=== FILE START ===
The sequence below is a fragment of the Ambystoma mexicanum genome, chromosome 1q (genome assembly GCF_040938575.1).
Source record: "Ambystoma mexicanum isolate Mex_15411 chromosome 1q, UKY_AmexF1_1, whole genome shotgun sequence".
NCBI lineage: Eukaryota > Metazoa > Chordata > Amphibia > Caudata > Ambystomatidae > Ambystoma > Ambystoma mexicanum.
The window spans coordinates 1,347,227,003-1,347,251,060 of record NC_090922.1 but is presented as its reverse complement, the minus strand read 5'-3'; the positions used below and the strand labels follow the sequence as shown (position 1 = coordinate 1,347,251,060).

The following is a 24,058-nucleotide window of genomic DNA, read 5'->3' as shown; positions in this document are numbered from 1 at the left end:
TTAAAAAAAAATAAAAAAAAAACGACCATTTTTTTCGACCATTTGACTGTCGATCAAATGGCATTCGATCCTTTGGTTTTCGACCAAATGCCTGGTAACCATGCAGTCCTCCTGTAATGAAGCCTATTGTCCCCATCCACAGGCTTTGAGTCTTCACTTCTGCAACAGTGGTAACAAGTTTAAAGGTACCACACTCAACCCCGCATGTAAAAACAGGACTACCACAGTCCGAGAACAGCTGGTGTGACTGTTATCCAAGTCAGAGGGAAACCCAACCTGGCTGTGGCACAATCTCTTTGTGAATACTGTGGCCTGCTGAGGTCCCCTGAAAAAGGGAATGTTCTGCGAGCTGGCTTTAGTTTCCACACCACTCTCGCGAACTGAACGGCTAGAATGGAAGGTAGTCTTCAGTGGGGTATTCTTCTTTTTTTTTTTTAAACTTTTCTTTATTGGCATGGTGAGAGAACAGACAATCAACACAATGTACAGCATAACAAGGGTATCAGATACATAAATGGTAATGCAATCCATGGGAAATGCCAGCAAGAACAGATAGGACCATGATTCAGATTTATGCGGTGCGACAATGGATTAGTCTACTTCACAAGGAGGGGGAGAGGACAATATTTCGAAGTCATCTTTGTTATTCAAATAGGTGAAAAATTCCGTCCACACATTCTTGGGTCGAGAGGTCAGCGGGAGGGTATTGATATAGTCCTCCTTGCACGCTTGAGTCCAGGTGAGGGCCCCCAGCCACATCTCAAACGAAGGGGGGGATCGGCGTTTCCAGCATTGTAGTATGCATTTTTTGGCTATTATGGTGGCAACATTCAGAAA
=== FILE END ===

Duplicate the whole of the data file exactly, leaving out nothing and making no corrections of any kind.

The sequence below is a fragment of the Ambystoma mexicanum genome, chromosome 1q (genome assembly GCF_040938575.1).
Source record: "Ambystoma mexicanum isolate Mex_15411 chromosome 1q, UKY_AmexF1_1, whole genome shotgun sequence".
NCBI lineage: Eukaryota > Metazoa > Chordata > Amphibia > Caudata > Ambystomatidae > Ambystoma > Ambystoma mexicanum.
The window spans coordinates 1,347,227,003-1,347,251,060 of record NC_090922.1 but is presented as its reverse complement, the minus strand read 5'-3'; the positions used below and the strand labels follow the sequence as shown (position 1 = coordinate 1,347,251,060).

The following is a 24,058-nucleotide window of genomic DNA, read 5'->3' as shown; positions in this document are numbered from 1 at the left end:
TTAAAAAAAAATAAAAAAAAAACGACCATTTTTTTCGACCATTTGACTGTCGATCAAATGGCATTCGATCCTTTGGTTTTCGACCAAATGCCTGGTAACCATGCAGTCCTCCTGTAATGAAGCCTATTGTCCCCATCCACAGGCTTTGAGTCTTCACTTCTGCAACAGTGGTAACAAGTTTAAAGGTACCACACTCAACCCCGCATGTAAAAACAGGACTACCACAGTCCGAGAACAGCTGGTGTGACTGTTATCCAAGTCAGAGGGAAACCCAACCTGGCTGTGGCACAATCTCTTTGTGAATACTGTGGCCTGCTGAGGTCCCCTGAAAAAGGGAATGTTCTGCGAGCTGGCTTTAGTTTCCACACCACTCTCGCGAACTGAACGGCTAGAATGGAAGGTAGTCTTCAGTGGGGTATTCTTCTTTTTTTTTTTTAAACTTTTCTTTATTGGCATGGTGAGAGAACAGACAATCAACACAATGTACAGCATAACAAGGGTATCAGATACATAAATGGTAATGCAATCCATGGGAAATGCCAGCAAGAACAGATAGGACCATGATTCAGATTTATGCGGTGCGACAATGGATTAGTCTACTTCACAAGGAGGGGGAGAGGACAATATTTCGAAGTCATCTTTGTTATTCAAATAGGTGAAAAATTCCGTCCACACATTCTTGGGTCGAGAGGTCAGCGGGAGGGTATTGATATAGTCCTCCTTGCACGCTTGAGTCCAGGTGAGGGCCCCCAGCCACATCTCAAACGAAGGGGGGGATCGGCGTTTCCAGCATTGTAGTATGCATTTTTTGGCTATTATGGTGGCAACATTCAGAAA